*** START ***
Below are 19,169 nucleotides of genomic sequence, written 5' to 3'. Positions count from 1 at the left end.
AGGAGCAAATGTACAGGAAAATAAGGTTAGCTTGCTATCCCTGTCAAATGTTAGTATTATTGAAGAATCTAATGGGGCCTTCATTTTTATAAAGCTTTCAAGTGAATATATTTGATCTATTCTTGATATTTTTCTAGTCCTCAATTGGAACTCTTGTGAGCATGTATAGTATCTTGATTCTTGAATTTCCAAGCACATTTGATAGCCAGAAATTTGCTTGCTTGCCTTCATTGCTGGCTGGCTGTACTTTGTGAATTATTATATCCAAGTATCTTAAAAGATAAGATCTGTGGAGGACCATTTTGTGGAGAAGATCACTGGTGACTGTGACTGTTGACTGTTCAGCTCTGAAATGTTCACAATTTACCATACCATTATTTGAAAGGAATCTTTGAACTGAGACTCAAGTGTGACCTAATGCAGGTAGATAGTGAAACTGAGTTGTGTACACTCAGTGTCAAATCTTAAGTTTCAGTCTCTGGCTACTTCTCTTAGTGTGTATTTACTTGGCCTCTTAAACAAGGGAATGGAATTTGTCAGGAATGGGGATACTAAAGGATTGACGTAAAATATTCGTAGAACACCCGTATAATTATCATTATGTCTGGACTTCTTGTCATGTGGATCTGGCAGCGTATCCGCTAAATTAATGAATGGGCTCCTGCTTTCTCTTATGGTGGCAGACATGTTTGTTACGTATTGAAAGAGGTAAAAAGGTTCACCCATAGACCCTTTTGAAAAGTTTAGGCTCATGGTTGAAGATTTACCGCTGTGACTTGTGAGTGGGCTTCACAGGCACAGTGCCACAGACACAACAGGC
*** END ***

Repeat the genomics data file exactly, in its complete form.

Below are 19,169 nucleotides of genomic sequence, written 5' to 3'. Positions count from 1 at the left end.
AGGAGCAAATGTACAGGAAAATAAGGTTAGCTTGCTATCCCTGTCAAATGTTAGTATTATTGAAGAATCTAATGGGGCCTTCATTTTTATAAAGCTTTCAAGTGAATATATTTGATCTATTCTTGATATTTTTCTAGTCCTCAATTGGAACTCTTGTGAGCATGTATAGTATCTTGATTCTTGAATTTCCAAGCACATTTGATAGCCAGAAATTTGCTTGCTTGCCTTCATTGCTGGCTGGCTGTACTTTGTGAATTATTATATCCAAGTATCTTAAAAGATAAGATCTGTGGAGGACCATTTTGTGGAGAAGATCACTGGTGACTGTGACTGTTGACTGTTCAGCTCTGAAATGTTCACAATTTACCATACCATTATTTGAAAGGAATCTTTGAACTGAGACTCAAGTGTGACCTAATGCAGGTAGATAGTGAAACTGAGTTGTGTACACTCAGTGTCAAATCTTAAGTTTCAGTCTCTGGCTACTTCTCTTAGTGTGTATTTACTTGGCCTCTTAAACAAGGGAATGGAATTTGTCAGGAATGGGGATACTAAAGGATTGACGTAAAATATTCGTAGAACACCCGTATAATTATCATTATGTCTGGACTTCTTGTCATGTGGATCTGGCAGCGTATCCGCTAAATTAATGAATGGGCTCCTGCTTTCTCTTATGGTGGCAGACATGTTTGTTACGTATTGAAAGAGGTAAAAAGGTTCACCCATAGACCCTTTTGAAAAGTTTAGGCTCATGGTTGAAGATTTACCGCTGTGACTTGTGAGTGGGCTTCACAGGCACAGTGCCACAGACACAACAGGC